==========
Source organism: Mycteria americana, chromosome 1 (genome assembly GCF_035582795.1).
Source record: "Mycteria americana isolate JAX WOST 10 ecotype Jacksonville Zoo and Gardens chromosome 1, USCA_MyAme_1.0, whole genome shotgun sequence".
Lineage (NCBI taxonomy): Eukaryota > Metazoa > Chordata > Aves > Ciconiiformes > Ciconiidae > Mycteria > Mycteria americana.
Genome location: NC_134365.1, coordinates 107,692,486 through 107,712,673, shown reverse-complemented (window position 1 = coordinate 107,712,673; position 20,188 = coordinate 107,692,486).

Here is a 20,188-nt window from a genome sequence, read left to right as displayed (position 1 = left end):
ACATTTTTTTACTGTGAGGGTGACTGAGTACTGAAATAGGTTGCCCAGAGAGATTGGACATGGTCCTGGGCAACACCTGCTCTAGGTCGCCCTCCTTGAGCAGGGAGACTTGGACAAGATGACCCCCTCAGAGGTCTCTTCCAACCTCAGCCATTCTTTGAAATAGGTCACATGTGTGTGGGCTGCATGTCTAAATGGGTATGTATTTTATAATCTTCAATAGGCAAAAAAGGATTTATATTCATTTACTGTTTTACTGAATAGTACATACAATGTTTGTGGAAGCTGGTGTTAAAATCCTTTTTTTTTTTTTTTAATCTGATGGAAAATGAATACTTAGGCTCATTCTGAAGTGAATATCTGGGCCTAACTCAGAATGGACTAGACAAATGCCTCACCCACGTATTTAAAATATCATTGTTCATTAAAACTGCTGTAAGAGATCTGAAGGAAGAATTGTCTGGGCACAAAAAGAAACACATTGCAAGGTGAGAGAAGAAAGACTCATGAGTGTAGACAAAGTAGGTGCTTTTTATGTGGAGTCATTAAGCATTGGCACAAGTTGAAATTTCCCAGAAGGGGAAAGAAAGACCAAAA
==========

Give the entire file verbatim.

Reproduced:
Source organism: Mycteria americana, chromosome 1 (genome assembly GCF_035582795.1).
Source record: "Mycteria americana isolate JAX WOST 10 ecotype Jacksonville Zoo and Gardens chromosome 1, USCA_MyAme_1.0, whole genome shotgun sequence".
Lineage (NCBI taxonomy): Eukaryota > Metazoa > Chordata > Aves > Ciconiiformes > Ciconiidae > Mycteria > Mycteria americana.
Genome location: NC_134365.1, coordinates 107,692,486 through 107,712,673, shown reverse-complemented (window position 1 = coordinate 107,712,673; position 20,188 = coordinate 107,692,486).

Here is a 20,188-nt window from a genome sequence, read left to right as displayed (position 1 = left end):
ACATTTTTTTACTGTGAGGGTGACTGAGTACTGAAATAGGTTGCCCAGAGAGATTGGACATGGTCCTGGGCAACACCTGCTCTAGGTCGCCCTCCTTGAGCAGGGAGACTTGGACAAGATGACCCCCTCAGAGGTCTCTTCCAACCTCAGCCATTCTTTGAAATAGGTCACATGTGTGTGGGCTGCATGTCTAAATGGGTATGTATTTTATAATCTTCAATAGGCAAAAAAGGATTTATATTCATTTACTGTTTTACTGAATAGTACATACAATGTTTGTGGAAGCTGGTGTTAAAATCCTTTTTTTTTTTTTTTAATCTGATGGAAAATGAATACTTAGGCTCATTCTGAAGTGAATATCTGGGCCTAACTCAGAATGGACTAGACAAATGCCTCACCCACGTATTTAAAATATCATTGTTCATTAAAACTGCTGTAAGAGATCTGAAGGAAGAATTGTCTGGGCACAAAAAGAAACACATTGCAAGGTGAGAGAAGAAAGACTCATGAGTGTAGACAAAGTAGGTGCTTTTTATGTGGAGTCATTAAGCATTGGCACAAGTTGAAATTTCCCAGAAGGGGAAAGAAAGACCAAAA